Thursday, October 01, 2015

The Election's Second Month

We are now exactly 60 days into the 2015 election campaign.  It has been an interesting second month.

Generally speaking it is looking like it is shaping up to be like every other election of the last 50 years, with the 2011 election being an aberration.  That is, a two way race between the Liberals and Conservatives with the NDP barely relevant in third place.

The Liberals have managed to:

  • Set themselves apart from the other parties with their plans for the economy.
  • Largely establish themselves as the real agent of change.
  • Allow Justin Trudeau to establish himself as someone who can handle the job of PM.  
  • Make the Liberal Party not only relevant but to make it a contender for government.
The Liberal campaign has been focused and positive and it has been resonating with Canadians.  So far they have run a nearly flawless campaign so I am really looking forward to what they have in store for the final two week sprint to the finish.  If the final two weeks are anything like the first two months things could be very ugly for the Conservatives and NDP on October 19.

The Conservatives have so far managed to stave off the "Conservatives are losers" narrative so that is an accomplishment.

However, I cannot help but notice that they are continuing to throw an inordinate amount of red meat as their base.  By contrast at this stage in the 2011 campaign they had already moved on to convincing those outside of their base to vote for them.  So that begs the question of why they believe it is still necessary to placate their base.

One hint might be the fact that every poll that measures the desire for change is indicating that it is between 70 and 75%.  To put that into perspective the last time we had a change of government, in 2006, the Martin Liberals never had a "desire for change" score higher than 65%.  Further some of these polls are also indicating that the percentage of respondents that do not want change is less than 25% with one poll even putting it at 18%.

Political parties keep polling firms on retainer during election campaigns.  They poll Canadians in order to gain real and useful data with which they can tweak their message to maximize its impact.  I believe the internal polls of the Conservative Party are saying in no uncertain terms what the public polls are hinting at, which is, that the Conservative base is not as solid as many believe it is.  I personally know a half-a-dozen people who voted Conservative the last two times who will not be voting that way this time.  I suspect the Conservative base is not as happy as the party would like and they believe there is a real danger that a significant number of Conservative supporters may not bother showing up on election day or worse yet voting for someone other than a Conservative candidate.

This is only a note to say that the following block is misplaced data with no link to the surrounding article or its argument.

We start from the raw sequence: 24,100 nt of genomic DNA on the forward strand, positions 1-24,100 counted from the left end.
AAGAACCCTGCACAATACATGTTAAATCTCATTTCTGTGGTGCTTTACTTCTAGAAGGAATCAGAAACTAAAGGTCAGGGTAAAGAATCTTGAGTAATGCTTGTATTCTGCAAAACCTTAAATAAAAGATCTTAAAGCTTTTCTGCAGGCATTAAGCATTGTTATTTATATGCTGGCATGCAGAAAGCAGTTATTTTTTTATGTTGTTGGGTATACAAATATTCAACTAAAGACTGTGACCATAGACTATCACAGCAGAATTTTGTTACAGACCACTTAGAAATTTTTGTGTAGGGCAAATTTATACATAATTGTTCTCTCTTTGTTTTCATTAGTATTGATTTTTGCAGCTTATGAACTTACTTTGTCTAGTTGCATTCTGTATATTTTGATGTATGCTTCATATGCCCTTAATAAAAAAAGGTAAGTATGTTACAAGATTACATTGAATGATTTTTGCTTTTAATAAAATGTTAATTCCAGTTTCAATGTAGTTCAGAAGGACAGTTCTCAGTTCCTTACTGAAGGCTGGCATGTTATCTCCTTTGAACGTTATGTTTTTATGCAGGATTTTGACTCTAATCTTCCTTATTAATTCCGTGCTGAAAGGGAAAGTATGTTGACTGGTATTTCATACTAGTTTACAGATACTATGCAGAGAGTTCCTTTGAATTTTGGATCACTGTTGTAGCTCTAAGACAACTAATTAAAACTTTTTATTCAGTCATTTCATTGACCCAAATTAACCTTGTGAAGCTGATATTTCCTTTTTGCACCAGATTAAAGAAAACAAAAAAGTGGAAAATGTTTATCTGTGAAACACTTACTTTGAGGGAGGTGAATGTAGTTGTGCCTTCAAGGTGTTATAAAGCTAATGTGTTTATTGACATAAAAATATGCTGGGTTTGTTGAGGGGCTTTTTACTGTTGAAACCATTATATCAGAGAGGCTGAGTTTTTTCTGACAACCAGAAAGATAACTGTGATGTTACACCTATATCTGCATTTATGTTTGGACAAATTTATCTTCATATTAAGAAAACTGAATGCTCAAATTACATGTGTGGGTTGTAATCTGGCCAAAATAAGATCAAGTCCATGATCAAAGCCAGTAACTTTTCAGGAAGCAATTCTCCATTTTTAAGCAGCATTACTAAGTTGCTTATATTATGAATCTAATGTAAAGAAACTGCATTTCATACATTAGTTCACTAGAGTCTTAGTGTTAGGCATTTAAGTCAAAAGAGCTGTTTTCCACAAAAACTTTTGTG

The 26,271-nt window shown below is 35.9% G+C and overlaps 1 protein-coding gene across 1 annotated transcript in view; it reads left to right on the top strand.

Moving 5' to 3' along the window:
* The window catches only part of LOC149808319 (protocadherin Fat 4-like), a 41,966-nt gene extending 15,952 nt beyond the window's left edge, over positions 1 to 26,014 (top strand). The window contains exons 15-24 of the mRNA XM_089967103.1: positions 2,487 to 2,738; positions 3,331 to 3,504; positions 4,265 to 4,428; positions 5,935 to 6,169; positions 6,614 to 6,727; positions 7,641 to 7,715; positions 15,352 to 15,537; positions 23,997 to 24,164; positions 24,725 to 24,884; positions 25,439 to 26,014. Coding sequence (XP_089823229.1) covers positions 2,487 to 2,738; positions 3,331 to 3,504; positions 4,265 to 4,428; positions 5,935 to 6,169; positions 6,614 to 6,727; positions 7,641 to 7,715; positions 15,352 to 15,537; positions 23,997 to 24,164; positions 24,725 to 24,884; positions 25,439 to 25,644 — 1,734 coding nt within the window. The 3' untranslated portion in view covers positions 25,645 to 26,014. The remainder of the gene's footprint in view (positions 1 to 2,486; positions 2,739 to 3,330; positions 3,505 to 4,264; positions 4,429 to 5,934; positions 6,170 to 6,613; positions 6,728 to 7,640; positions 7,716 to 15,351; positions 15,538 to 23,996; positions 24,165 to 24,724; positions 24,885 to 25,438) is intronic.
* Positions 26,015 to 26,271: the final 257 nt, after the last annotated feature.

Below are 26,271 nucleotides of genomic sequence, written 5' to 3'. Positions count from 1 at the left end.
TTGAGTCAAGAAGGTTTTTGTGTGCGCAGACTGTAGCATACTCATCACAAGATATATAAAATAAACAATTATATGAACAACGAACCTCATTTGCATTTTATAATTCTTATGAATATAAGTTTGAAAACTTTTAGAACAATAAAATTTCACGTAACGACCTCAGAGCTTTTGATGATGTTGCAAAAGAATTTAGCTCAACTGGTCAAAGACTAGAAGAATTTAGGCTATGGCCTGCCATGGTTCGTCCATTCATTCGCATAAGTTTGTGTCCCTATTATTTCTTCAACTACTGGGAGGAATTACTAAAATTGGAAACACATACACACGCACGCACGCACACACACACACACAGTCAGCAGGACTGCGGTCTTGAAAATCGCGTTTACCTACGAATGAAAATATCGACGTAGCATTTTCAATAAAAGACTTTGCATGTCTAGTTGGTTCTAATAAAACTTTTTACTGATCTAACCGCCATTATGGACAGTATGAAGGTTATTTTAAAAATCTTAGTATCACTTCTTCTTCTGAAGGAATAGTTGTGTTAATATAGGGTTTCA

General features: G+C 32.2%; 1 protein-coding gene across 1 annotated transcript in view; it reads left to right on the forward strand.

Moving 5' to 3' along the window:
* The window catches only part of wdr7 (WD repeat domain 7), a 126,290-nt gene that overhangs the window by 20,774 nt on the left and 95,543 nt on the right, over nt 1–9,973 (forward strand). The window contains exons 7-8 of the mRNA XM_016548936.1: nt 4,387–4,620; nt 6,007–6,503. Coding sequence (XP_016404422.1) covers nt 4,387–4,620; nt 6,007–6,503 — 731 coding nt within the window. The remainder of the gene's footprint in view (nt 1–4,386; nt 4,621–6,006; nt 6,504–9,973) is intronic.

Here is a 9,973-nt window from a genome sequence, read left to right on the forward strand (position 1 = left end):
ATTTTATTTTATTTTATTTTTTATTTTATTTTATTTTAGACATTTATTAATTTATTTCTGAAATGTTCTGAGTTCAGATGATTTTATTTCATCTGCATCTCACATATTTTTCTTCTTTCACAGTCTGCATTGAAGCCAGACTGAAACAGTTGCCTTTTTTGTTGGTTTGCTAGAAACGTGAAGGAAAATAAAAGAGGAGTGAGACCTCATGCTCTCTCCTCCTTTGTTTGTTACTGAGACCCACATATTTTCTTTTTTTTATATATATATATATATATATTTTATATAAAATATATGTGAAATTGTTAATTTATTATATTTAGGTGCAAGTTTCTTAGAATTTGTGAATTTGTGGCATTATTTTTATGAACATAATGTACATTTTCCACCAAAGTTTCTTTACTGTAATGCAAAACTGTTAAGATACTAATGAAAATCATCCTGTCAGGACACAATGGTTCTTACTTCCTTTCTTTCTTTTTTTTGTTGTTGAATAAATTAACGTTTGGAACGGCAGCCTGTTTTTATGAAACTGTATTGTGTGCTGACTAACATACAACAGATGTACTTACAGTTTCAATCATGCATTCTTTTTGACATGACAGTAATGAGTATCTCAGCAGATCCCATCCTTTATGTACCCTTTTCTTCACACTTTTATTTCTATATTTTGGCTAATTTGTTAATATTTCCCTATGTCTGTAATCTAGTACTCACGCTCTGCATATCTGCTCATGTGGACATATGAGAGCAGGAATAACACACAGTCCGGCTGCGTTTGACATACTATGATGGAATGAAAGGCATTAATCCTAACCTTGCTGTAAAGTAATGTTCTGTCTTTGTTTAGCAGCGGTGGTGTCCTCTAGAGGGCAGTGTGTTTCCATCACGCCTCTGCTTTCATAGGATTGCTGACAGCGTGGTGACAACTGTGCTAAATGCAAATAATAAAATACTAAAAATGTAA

I think the NDP might have blown it.  They were so close but I think the dream is gone. They made the mistake of believing the hype and they have been running a front-runner campaign when they were never really the front-runner.  Further they banked on maintaining the same high level of support of the Quebecois as they received in 2011 and as the polls indicated they might receive again this time. That was just plain stupid considering how volatile Quebec voters can be.  Now the NDP has begun a steady fade.  I am pretty certain that they have not yet hit the floor with regard to where the support will wind up.  Historically, they have generally been in the 20% range and I would not be surprised if that is where they finally end up by the time this is all over.

At this point in the campaign the Liberals are right where they want to be.  
  • They are in contention.
  • Mr. Trudeau's star is rising.
  • Their main opponent has not begun the effort of building the voting coalition of 2011 that took them to their majority.  Instead, it looks to me like they are running more of a save the furniture type of campaign.
  • The desire for change is at unprecedented levels in the country.
  • The NDP is looking less and less like the most viable party to replace the Conservatives.  As that sinks in with those desiring change the Liberals are going to take off at the expense of the NDP.
On August 2, I predicted a Liberal majority government.  I still believe that is the most probable outcome of this election.


Blogger Omar said...

If this poll is a harbinger of the Liberal majority to come on October 19, then I will travel to Ottawa and buy you a drink. Or two! You, good sir, are a sage.

October 10, 2015 9:33 AM  

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